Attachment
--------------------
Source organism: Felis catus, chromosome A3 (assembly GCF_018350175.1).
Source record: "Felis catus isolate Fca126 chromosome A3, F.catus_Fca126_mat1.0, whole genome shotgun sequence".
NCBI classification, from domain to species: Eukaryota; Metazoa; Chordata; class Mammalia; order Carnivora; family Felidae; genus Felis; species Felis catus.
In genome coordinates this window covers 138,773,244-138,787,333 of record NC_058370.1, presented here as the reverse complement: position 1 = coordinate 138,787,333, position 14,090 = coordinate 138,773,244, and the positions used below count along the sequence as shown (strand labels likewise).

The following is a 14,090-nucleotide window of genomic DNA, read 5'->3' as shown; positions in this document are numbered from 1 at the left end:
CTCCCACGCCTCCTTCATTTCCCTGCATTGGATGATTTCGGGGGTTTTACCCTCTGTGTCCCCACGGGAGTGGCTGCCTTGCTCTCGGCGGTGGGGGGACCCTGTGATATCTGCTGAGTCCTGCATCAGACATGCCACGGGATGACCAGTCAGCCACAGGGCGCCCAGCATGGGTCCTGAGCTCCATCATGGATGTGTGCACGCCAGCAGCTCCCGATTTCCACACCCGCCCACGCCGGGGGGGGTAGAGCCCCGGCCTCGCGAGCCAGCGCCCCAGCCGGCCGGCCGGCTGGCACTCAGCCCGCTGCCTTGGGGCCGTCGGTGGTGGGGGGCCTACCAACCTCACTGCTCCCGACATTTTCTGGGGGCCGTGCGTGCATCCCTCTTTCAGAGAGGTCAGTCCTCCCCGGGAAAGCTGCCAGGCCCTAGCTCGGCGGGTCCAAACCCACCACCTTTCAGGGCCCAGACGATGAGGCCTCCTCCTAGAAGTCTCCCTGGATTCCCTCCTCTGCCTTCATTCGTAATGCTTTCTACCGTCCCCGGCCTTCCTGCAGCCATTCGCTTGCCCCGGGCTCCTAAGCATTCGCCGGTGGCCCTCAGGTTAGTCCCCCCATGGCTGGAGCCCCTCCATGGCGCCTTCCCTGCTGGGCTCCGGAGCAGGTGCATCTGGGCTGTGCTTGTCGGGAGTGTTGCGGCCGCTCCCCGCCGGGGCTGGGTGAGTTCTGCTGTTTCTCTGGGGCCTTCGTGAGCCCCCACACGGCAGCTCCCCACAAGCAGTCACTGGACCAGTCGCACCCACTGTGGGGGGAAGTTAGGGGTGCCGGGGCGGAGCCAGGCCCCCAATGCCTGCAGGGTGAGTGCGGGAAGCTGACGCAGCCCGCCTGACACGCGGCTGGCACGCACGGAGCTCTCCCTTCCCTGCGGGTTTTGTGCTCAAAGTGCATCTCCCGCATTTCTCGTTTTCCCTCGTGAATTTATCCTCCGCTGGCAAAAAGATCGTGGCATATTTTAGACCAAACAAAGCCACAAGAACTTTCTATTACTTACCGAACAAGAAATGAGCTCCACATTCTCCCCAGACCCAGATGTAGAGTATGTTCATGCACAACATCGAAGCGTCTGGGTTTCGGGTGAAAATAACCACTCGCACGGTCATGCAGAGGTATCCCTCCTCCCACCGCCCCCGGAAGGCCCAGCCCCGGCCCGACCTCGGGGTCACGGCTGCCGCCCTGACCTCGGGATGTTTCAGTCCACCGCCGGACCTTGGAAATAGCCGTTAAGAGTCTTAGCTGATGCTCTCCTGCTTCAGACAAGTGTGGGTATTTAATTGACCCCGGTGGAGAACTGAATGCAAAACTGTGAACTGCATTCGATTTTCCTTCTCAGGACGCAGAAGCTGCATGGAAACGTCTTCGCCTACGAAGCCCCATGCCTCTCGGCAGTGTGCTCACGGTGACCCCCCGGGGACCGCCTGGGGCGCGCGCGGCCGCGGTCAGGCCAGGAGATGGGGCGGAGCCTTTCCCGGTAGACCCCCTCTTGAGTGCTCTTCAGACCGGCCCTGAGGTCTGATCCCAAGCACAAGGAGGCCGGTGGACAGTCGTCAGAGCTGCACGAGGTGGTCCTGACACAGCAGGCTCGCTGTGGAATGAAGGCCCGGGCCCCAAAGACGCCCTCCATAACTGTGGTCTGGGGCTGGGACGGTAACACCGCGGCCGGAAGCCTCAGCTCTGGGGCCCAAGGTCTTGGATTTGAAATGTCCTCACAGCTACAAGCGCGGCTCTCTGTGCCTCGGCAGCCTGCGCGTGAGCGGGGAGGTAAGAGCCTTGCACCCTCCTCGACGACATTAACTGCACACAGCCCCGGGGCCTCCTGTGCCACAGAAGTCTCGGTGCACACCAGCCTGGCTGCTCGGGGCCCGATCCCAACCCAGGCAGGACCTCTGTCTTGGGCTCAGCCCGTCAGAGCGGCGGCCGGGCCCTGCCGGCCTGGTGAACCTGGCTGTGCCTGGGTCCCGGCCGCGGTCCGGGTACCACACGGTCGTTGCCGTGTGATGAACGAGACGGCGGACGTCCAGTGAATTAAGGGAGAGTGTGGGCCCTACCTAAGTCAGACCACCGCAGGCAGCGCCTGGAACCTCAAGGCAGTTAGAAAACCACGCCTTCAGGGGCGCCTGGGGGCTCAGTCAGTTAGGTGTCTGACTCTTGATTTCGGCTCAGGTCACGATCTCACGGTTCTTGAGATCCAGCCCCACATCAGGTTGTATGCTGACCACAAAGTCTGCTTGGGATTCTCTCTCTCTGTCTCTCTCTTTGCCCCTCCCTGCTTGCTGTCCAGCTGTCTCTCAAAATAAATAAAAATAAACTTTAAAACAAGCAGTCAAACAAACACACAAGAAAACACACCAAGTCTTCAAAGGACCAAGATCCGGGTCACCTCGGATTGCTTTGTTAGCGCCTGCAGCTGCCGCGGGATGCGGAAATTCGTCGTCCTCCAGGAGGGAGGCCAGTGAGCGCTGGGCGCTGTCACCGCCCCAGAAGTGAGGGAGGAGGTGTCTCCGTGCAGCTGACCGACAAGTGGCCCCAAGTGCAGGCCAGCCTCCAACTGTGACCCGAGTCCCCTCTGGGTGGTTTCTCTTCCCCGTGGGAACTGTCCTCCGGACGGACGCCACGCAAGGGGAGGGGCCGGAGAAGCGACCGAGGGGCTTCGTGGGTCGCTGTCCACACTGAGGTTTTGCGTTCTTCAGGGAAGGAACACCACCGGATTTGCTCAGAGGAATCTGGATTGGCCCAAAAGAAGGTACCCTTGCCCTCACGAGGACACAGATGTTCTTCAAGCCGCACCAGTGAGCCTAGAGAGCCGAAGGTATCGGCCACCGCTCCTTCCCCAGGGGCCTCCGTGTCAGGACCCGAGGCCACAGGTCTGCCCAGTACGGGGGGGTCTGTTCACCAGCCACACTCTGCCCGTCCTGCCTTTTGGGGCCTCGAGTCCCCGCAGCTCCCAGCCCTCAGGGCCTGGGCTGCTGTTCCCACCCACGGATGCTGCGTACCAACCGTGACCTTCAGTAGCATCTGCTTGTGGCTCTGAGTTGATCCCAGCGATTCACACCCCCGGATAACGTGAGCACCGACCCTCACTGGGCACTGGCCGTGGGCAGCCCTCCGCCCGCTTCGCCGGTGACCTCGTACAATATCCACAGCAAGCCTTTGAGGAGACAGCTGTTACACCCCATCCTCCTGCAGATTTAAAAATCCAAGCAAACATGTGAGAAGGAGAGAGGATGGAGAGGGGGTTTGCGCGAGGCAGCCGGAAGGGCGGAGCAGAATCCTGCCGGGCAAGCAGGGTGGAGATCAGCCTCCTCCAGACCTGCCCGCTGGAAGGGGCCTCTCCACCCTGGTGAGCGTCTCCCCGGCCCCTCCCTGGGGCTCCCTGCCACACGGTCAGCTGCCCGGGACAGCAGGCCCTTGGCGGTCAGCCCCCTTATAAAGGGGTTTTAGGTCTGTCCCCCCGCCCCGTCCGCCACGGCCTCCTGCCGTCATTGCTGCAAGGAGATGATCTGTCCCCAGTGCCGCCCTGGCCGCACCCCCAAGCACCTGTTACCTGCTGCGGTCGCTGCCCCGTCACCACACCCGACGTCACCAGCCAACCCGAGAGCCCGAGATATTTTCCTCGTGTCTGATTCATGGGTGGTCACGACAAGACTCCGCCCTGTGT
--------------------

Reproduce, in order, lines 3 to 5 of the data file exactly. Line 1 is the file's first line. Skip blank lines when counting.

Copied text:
NCBI classification, from domain to species: Eukaryota; Metazoa; Chordata; class Mammalia; order Carnivora; family Felidae; genus Felis; species Felis catus.
In genome coordinates this window covers 138,773,244-138,787,333 of record NC_058370.1, presented here as the reverse complement: position 1 = coordinate 138,787,333, position 14,090 = coordinate 138,773,244, and the positions used below count along the sequence as shown (strand labels likewise).

The following is a 14,090-nucleotide window of genomic DNA, read 5'->3' as shown; positions in this document are numbered from 1 at the left end: